The Wolf Man Reviews
"His hideous howl a dirge for death!"
The Wolf Man is one of those must see horror classics for horror buffs. It'd early horror at its best. This may not have the same status as Frankenstein, but it is still an excellent classic in its own right. It's a lot of fun and has some really interesting performances, even though it times in at a small hour and nine minutes. This isn't my favorite werewolf related movie, but it does deserve the most respect. It's the film we all look to when describing the werewolf movie, and everything after it, owes a lot to it. Movies like The Howling and An American Werewolf in Paris wouldn't exist without having The Wolf Man as a template.
Some things to take away from The Wolf Man is Lon Chaney Jr's performance outside of the Wolf Man, and also the way they used common psychology to deflect that he was actually a werewolf. I loved the interplay of people who actually thought that a man could be a wolf and others who thought that a man could create a wolf persona through all the paranoia. There's obviously a lot of things you could make fun of the film for in today's world. Like a lot of movies back then, there are moments of drama that are ruined by overacting. The werewolf looks horrible by today's standards. But on a whole, for a movie that was made in 1941; The Wolf Man really has stood the test of time. This is an endless classic that will be enjoyed by many more generations.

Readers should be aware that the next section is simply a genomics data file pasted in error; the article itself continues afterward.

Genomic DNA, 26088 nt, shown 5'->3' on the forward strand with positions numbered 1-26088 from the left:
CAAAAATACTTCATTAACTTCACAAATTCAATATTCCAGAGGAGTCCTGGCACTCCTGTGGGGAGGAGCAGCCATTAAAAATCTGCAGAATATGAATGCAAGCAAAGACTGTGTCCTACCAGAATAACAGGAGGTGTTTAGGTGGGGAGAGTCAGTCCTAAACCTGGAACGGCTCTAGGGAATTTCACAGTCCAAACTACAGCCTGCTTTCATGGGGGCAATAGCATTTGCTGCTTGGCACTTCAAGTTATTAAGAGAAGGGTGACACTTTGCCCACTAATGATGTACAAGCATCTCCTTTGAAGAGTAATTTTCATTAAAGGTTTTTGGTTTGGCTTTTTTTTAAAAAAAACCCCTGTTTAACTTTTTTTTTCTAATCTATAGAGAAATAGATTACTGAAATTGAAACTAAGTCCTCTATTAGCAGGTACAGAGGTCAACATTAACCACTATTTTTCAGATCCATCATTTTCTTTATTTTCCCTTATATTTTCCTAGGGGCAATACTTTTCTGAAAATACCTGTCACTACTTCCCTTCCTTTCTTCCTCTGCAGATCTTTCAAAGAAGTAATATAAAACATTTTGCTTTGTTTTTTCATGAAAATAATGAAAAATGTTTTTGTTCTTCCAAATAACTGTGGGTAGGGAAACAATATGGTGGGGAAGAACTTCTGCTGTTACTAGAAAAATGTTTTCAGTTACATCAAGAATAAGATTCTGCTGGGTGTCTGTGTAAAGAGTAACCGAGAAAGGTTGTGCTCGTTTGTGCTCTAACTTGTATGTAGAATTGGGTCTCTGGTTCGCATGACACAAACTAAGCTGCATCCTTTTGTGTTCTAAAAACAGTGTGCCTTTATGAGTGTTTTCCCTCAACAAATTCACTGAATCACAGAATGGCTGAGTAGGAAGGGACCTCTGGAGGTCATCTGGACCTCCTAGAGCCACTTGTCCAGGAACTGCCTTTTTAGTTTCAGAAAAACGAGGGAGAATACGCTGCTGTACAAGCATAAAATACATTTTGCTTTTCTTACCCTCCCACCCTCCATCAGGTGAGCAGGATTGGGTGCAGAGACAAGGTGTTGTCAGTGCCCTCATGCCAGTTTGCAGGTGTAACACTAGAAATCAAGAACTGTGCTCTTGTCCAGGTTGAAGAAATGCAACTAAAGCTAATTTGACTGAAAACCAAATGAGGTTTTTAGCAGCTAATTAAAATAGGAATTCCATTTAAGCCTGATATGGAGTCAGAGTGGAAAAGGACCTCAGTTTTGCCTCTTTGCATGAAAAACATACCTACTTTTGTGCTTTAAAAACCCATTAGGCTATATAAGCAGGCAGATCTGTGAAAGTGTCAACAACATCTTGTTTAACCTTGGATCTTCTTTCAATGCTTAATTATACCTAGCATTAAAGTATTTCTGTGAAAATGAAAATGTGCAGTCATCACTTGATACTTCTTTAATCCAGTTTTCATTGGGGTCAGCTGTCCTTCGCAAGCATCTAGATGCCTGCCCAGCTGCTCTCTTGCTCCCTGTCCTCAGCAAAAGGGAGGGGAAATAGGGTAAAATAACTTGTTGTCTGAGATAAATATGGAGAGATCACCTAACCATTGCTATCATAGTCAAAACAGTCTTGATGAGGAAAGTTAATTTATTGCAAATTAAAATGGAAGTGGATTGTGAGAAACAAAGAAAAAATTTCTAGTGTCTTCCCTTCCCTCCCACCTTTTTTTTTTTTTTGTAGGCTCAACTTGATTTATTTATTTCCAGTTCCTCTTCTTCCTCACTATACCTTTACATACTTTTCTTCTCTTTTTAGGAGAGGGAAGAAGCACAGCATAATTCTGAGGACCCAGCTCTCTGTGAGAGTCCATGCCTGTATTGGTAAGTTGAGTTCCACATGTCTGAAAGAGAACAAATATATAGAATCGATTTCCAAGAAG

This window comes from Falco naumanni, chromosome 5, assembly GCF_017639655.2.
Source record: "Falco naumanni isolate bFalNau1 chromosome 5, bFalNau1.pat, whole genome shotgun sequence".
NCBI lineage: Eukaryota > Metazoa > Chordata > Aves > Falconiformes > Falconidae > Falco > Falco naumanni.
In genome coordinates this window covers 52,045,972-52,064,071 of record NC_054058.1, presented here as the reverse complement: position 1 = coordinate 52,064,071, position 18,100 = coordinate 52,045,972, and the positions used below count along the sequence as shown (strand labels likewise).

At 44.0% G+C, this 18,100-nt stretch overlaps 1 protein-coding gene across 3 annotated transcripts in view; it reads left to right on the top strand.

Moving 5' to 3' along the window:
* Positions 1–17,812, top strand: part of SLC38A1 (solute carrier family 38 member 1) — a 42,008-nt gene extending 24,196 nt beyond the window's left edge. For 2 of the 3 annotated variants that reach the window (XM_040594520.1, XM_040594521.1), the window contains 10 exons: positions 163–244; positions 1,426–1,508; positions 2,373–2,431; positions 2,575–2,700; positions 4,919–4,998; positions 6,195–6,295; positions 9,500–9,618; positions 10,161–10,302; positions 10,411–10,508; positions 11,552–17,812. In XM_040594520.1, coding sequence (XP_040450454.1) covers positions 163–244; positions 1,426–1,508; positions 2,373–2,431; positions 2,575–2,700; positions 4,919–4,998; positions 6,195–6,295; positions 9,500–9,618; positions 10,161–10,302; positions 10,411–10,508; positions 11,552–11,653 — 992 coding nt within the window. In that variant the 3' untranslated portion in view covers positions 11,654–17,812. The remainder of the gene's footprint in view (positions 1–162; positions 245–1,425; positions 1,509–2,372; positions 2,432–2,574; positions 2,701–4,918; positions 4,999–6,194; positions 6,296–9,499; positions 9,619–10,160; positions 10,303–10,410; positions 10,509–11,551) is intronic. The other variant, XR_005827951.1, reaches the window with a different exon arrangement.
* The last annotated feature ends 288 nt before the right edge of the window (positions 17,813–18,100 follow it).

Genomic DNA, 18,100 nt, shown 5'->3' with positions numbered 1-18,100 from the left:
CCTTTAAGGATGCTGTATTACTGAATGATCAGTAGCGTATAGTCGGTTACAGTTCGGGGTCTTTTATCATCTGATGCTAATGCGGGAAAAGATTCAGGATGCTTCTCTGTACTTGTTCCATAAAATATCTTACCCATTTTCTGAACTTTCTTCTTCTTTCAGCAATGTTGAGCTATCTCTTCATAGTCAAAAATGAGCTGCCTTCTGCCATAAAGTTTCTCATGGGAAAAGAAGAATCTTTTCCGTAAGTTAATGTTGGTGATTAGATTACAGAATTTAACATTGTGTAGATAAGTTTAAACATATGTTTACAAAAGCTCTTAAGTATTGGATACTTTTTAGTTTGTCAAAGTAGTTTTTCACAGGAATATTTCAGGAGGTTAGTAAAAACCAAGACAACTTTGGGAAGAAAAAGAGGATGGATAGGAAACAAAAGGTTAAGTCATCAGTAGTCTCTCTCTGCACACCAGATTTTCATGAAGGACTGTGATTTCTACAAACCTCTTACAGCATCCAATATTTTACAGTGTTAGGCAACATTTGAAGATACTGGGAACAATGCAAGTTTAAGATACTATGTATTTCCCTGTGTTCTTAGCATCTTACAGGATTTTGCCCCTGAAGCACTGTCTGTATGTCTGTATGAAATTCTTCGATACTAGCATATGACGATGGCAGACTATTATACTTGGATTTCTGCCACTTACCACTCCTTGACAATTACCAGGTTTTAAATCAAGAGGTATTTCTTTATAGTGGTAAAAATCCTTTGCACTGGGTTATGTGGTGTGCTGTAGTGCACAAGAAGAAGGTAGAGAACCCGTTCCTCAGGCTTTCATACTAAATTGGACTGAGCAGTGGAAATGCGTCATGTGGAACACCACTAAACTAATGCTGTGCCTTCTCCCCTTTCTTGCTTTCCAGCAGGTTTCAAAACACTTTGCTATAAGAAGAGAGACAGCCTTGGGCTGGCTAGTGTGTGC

This is a pretty important movie in my opinion. As a lover of the horror genre, I have a great deal of respect for the early classics, even if they can't possibly scare us 70 or 80 years later. It's just the fact that have inspired and thrilled audiences for that long. Plus, watching The Wolf Man was not a chore at all. I enjoyed every second of it, and when it was over, I couldn't help wishing it was longer.
In this unrated start to the Universal franchise, a practical man (Chaney) returns to his homeland, gets attacked by a creature of folklore, and infected with a horrific disease his disciplined mind tells him cant possibly exist.
So long associated with the many monstrous roles he continued playing (he later realized Dracula, Frankenstein, AND the Mummy on-screen as well), Lon Chaney, Jr. deserves great acclaim far outside of the shadow of his more-famous silent screen icon father (1923's The Hunchback of Notre Dame, 1925's The Phantom of the Opera). Afterall, he rightly garnered great critical acclaim for playing Lenny in 1939's Of Mice and Men two full years before donning Jack Pierce's legendary hirsute yak hair make-up. Under the handsome direction of George Waggner, you truly feel sorry for his tragic once-bitten full moon conundrum. Much credit belongs to screenwriter Kurt Siodmak, however, who single-handedly invented most of the werewolf lycanthropy himself, coloring outside the lines of the legend. Twilight and so many other wolf tales owe his legacy a fat royalty check.
Bottom line: King of the Beasts